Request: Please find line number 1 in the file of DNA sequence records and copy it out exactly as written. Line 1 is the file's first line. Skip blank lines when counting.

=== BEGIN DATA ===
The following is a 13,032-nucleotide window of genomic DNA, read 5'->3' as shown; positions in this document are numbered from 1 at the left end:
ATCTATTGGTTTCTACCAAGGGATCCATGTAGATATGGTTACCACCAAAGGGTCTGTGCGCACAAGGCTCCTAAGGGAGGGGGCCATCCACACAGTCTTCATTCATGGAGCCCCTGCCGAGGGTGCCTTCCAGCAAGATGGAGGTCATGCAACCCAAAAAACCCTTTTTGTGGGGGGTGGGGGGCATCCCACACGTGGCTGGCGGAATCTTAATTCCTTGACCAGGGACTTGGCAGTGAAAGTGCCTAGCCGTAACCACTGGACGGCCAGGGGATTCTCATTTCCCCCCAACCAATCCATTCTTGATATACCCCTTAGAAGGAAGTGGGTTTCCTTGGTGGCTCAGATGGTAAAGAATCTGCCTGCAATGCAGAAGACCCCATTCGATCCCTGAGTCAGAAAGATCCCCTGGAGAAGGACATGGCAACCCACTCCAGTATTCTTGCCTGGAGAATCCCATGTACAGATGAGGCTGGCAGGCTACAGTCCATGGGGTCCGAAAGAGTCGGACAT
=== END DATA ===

The following is a 13,032-nucleotide window of genomic DNA, read 5'->3' as shown; positions in this document are numbered from 1 at the left end: